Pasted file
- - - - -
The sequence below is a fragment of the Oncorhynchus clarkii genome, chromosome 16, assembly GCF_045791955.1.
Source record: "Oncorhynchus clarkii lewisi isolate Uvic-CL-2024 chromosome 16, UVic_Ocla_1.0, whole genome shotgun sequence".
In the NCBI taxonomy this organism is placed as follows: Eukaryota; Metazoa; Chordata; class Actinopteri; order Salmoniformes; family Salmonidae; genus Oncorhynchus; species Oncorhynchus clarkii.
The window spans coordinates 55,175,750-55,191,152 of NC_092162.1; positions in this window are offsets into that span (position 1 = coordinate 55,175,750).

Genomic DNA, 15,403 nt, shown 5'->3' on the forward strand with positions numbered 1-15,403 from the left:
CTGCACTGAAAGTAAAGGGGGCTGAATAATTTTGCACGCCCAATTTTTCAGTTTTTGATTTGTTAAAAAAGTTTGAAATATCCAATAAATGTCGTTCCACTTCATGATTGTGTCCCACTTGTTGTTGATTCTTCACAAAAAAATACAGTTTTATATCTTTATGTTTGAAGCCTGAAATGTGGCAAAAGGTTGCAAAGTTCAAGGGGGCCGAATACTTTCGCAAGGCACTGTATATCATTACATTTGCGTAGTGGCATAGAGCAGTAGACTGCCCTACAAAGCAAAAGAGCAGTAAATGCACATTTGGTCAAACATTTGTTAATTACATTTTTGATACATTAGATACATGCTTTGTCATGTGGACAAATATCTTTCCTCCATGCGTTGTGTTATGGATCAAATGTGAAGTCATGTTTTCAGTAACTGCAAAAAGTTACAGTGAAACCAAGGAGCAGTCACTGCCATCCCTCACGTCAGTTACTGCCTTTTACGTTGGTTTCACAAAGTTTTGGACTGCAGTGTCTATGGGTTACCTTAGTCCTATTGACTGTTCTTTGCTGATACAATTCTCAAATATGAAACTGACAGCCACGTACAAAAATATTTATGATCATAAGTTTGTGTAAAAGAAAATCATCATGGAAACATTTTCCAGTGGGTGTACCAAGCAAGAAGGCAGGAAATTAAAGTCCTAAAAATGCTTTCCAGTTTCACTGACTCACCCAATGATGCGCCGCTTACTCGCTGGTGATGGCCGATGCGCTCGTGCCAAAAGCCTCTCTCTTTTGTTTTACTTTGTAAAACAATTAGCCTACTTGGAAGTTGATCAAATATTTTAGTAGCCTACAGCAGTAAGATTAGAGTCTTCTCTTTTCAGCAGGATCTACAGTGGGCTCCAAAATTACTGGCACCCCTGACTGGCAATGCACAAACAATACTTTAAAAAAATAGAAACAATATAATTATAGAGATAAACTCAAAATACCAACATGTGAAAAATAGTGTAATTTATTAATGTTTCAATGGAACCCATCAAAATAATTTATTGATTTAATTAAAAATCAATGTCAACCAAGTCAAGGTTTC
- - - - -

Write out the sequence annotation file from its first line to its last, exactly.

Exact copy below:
The sequence below is a fragment of the Oncorhynchus clarkii genome, chromosome 16, assembly GCF_045791955.1.
Source record: "Oncorhynchus clarkii lewisi isolate Uvic-CL-2024 chromosome 16, UVic_Ocla_1.0, whole genome shotgun sequence".
In the NCBI taxonomy this organism is placed as follows: Eukaryota; Metazoa; Chordata; class Actinopteri; order Salmoniformes; family Salmonidae; genus Oncorhynchus; species Oncorhynchus clarkii.
The window spans coordinates 55,175,750-55,191,152 of NC_092162.1; positions in this window are offsets into that span (position 1 = coordinate 55,175,750).

Genomic DNA, 15,403 nt, shown 5'->3' on the forward strand with positions numbered 1-15,403 from the left:
CTGCACTGAAAGTAAAGGGGGCTGAATAATTTTGCACGCCCAATTTTTCAGTTTTTGATTTGTTAAAAAAGTTTGAAATATCCAATAAATGTCGTTCCACTTCATGATTGTGTCCCACTTGTTGTTGATTCTTCACAAAAAAATACAGTTTTATATCTTTATGTTTGAAGCCTGAAATGTGGCAAAAGGTTGCAAAGTTCAAGGGGGCCGAATACTTTCGCAAGGCACTGTATATCATTACATTTGCGTAGTGGCATAGAGCAGTAGACTGCCCTACAAAGCAAAAGAGCAGTAAATGCACATTTGGTCAAACATTTGTTAATTACATTTTTGATACATTAGATACATGCTTTGTCATGTGGACAAATATCTTTCCTCCATGCGTTGTGTTATGGATCAAATGTGAAGTCATGTTTTCAGTAACTGCAAAAAGTTACAGTGAAACCAAGGAGCAGTCACTGCCATCCCTCACGTCAGTTACTGCCTTTTACGTTGGTTTCACAAAGTTTTGGACTGCAGTGTCTATGGGTTACCTTAGTCCTATTGACTGTTCTTTGCTGATACAATTCTCAAATATGAAACTGACAGCCACGTACAAAAATATTTATGATCATAAGTTTGTGTAAAAGAAAATCATCATGGAAACATTTTCCAGTGGGTGTACCAAGCAAGAAGGCAGGAAATTAAAGTCCTAAAAATGCTTTCCAGTTTCACTGACTCACCCAATGATGCGCCGCTTACTCGCTGGTGATGGCCGATGCGCTCGTGCCAAAAGCCTCTCTCTTTTGTTTTACTTTGTAAAACAATTAGCCTACTTGGAAGTTGATCAAATATTTTAGTAGCCTACAGCAGTAAGATTAGAGTCTTCTCTTTTCAGCAGGATCTACAGTGGGCTCCAAAATTACTGGCACCCCTGACTGGCAATGCACAAACAATACTTTAAAAAAATAGAAACAATATAATTATAGAGATAAACTCAAAATACCAACATGTGAAAAATAGTGTAATTTATTAATGTTTCAATGGAACCCATCAAAATAATTTATTGATTTAATTAAAAATCAATGTCAACCAAGTCAAGGTTTC